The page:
PARCC is… contracting with [other organizations] to develop models of innovative, online-delivered items and rich performance tasks proposed for use in the PARCC assessments. These prototypes will include both assessment and classroom-based tasks.

Smarter Balanced, meanwhile, states that by 2014-15,

Smarter Balanced assessments will go beyond multiple-choice questions to include performance tasks that allow students to demonstrate critical-thinking and problem-solving skills.

Performance tasks challenge students to apply their knowledge and skills to respond to complex real-world problems. They can best be described as collections of questions and activities that are coherently connected to a single theme or scenario.

These activities are meant to measure capacities such as depth of understanding, writing and research skills, and complex analysis, which cannot be adequately assessed with traditional assessment questions.

Samples of the performance tasks being developed for grades K-8 are available here.   (more…)

Links of interest:

New York Times article about Character report cards: http://www.nytimes.com/2011/09/18/magazine/what-if-the-secret-to-success-is-failure.html

NAIS monograph, Value Add Measurements of Learning: http://www.nais.org/sustainable/article.cfm?ItemNumber=151607

Contact for the PISA Based testing for Schools pilot in Canada: For any questions, please email pisabasedtestforschools@oecd.org or Charles Cirtwill at charlescirtwill@aims.ca


 


My thanks to Sarah Hanawald for the following liveblog transcript of our session Friday at NAIS, where I was joined by CWRA administrator Chris Jackson and Lawrenceville Dean of Faculty (and Klingenstein Curriculum Instructor legend) Kevin Mattingly in presenting on the College Work Readiness Assessment.
At the end of the session, I mentioned my interest in forming a network of folks interested in working to develop a parallel, CWRA-Style assessment for middle school students, (as is being done in an interesting way in the Virginia Beach School District in a program there run by Jared Cotton).    If you are interested in being a part of this network, or being apprised of such activities, please let me know by entering your name and email here.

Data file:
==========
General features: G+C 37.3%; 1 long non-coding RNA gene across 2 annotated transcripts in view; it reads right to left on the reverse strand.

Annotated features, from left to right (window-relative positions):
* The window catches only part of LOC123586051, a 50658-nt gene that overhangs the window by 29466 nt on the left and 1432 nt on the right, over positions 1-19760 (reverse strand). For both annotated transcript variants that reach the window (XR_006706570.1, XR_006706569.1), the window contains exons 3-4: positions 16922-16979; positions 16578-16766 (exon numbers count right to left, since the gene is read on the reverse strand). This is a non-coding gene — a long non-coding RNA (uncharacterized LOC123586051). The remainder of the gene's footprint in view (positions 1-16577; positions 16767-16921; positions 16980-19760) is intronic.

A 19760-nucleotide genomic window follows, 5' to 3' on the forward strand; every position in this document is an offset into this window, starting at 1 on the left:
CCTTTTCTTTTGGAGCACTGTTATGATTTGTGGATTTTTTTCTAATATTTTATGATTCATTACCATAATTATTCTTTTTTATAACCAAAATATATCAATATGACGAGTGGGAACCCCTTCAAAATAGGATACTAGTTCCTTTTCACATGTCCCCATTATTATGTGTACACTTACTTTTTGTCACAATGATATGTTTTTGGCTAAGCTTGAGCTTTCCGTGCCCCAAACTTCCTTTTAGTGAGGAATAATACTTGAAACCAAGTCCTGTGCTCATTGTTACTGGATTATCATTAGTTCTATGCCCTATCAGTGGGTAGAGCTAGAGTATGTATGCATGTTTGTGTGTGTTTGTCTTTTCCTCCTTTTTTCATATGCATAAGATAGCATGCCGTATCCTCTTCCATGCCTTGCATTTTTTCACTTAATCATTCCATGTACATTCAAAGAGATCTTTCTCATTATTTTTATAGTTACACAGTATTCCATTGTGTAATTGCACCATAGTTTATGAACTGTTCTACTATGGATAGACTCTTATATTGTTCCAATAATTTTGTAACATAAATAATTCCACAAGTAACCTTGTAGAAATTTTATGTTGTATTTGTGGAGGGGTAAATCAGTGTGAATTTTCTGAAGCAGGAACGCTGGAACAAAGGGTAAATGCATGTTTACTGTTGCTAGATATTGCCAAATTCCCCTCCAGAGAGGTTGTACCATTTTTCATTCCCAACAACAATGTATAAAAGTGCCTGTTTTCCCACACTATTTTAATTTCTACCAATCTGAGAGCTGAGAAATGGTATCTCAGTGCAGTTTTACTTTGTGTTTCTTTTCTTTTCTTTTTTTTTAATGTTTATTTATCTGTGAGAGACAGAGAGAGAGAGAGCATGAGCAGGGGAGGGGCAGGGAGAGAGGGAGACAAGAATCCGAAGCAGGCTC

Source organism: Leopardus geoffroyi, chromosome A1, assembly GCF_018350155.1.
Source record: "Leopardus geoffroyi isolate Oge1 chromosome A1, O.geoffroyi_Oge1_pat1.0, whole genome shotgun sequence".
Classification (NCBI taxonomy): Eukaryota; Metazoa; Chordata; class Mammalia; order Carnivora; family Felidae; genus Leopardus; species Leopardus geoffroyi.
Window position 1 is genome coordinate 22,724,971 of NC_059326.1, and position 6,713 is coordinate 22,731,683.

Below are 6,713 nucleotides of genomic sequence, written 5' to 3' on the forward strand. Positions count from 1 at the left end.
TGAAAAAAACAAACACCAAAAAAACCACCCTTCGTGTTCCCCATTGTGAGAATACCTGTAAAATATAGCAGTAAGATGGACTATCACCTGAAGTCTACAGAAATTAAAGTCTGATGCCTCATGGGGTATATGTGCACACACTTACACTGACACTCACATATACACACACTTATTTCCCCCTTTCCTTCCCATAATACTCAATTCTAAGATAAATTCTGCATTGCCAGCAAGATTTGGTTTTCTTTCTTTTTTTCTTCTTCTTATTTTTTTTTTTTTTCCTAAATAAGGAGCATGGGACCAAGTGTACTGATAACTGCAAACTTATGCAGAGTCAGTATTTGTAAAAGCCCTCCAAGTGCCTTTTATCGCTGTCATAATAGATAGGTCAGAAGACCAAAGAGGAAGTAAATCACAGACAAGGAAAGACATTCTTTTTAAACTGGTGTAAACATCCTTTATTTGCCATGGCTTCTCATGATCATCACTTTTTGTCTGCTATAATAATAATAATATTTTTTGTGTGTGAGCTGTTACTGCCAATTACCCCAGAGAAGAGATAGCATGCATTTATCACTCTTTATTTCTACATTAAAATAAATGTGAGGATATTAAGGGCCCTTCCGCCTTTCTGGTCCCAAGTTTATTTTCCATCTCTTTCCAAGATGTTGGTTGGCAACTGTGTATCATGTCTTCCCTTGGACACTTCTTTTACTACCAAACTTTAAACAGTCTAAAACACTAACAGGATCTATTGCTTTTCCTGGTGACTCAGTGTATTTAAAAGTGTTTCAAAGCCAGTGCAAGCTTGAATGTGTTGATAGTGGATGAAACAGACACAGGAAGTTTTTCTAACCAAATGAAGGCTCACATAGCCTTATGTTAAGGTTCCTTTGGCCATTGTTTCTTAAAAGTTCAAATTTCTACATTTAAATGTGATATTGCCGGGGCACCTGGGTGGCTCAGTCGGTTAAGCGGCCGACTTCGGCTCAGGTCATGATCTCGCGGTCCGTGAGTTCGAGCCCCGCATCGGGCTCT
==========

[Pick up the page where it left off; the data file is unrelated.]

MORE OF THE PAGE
But first, the session slides:

CWRA Session is packed–folks are standing outside.
11:33
Chris Jackson: Opens with a book reference–Academically Adrift
11:36
Chris Jackson:

The mission, to help schools know how they are doing with what other tests don’t measure. Metrics for the schools.

Subscores on essential areas: critical thinking,  analytical reasoning, Effective writing, and problem-solving. (more…)

As Tony Wagner argues in his essential book, The Global Achievement Gap, I too think that we need to be very concerned that our secondary and college students are not learning what they need to be learning.   We can be deceived: they may go through the motions of learning, and the bright ones (bright from unique combinations of lucky genes, supportive parents/households, and strong K-8 education) may score well enough on the SAT to convey to us we are educating them.   But are we, and how do we know we really are, succeeding in facilitating their development of the essential critical thinking, problem-solving, and writing skills they most need?

Academically Adrift, the new book which I haven’t read but have read several articles about, is about college students, not secondary, but I believe it has compelling information for us.  From the NYTimes article, How Much Do College Students Learn, and Study?:

the authors followed more than 2,300 undergraduates at two dozen universities, and concluded that 45 percent “demonstrated no significant gains in critical thinking, analytical reasoning, and written communications during the first two years of college.” (more…)